Physics-based Modeling Techniques for Analysis and Design of Advanced Suspension Systems with Experimental Validation
This research undertakes the problem of vibration control of vehicular and structural systems using intelligent materials and controllable devices. Advanced modeling tools validated with experimental test data are developed to help with understanding the fundamentals as well as advanced and novel applications of smart and conventional suspension systems.
The project can be divided into two major parts. The first part is focused on development of novel smart suspensions using Magneto-Rheological (MR) fluids in unique configurations in order to improve efficiency, controllability, and safety of today's vehicles. In this part of the research, attention is paid to fundamentals as well as advanced applications of MR technology. Extensive rheological studies, both theoretical and experimental, are performed to understand the basic behaviors of MR fluids as complex non-Newtonian fluids in novel applications. Using the knowledge obtained from fundamental studies of MR fluids, unique application concepts are investigated that lead to design, development, and experimental testing of two new classes of smart devices: MR Hybrid Dampers and MR Squeeze Mounts. Multiple generations of these devices are built and tested as proof of concept prototypes. Advanced physics-based mathematical models are developed for these devices. Experimental test data are used to validate the models and great agreement is obtained. The models are used as design tools at preliminary as well as detailed design stages of device development. The significant finding in this part of the research is that MR fluids can deliver a much larger window of controllable force in squeeze mode compared to shear and valve modes which can be used in various applications.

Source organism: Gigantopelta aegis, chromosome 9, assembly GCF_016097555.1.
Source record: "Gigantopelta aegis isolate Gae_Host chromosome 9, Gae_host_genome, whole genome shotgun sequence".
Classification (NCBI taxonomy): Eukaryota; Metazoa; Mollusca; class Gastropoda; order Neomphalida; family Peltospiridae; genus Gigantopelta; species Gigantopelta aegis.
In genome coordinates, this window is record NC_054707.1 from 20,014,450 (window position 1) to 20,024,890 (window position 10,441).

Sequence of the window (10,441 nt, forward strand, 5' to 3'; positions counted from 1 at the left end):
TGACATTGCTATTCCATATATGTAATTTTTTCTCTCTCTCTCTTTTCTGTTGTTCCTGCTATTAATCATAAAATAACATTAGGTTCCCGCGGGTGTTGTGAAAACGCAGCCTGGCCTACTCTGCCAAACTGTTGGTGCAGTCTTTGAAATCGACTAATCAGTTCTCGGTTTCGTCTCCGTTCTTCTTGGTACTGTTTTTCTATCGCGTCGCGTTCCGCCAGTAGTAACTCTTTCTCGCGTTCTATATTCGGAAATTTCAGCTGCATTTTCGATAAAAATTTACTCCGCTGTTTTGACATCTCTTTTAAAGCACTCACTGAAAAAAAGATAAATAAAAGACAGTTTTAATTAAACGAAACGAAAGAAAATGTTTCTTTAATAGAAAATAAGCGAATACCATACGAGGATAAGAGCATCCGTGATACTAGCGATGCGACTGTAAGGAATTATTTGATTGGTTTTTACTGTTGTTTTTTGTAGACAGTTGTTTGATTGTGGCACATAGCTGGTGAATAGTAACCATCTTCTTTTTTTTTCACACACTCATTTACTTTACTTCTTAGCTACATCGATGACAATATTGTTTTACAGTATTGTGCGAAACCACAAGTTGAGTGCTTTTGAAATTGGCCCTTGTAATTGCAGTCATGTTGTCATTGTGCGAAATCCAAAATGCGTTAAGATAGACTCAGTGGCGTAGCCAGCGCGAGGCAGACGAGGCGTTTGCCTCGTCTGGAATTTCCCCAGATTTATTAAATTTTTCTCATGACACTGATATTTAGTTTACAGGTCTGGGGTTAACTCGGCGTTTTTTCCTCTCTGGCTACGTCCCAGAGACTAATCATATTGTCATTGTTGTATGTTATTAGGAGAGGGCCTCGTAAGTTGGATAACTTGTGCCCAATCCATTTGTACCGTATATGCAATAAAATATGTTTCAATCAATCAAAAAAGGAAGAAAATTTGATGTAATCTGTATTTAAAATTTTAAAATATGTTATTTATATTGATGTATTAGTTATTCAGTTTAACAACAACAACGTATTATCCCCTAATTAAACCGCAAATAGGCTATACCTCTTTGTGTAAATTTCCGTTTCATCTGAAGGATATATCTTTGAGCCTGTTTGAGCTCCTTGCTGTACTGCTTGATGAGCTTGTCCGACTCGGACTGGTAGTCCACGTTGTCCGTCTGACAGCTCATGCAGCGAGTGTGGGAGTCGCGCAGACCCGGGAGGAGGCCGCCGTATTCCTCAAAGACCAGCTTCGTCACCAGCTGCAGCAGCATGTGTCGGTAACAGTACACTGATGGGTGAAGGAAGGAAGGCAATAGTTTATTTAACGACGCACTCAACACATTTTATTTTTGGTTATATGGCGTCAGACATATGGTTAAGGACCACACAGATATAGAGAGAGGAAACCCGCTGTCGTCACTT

The second part of the research is devoted to the development of innovative design tools for suspension design and tuning. Various components of suspension systems are studied and modeled using a new physics-based modeling approach. The component of main interest is the shim stack assembly in hydraulic dampers which is modeled using energy and variational methods. A major finding is that the shims should be modeled individually in order to represent the sliding effects properly when the shim stack is deflected. Next, the individual component models are integrated into a full suspension model. This model is then used as a tool for suspension design, synthesis, and tuning. Using this design tool, suspension engineers in manufacturing companies and other industrial sections can easily perform parametric studies without the need to carry out time consuming and expensive field and laboratory tests.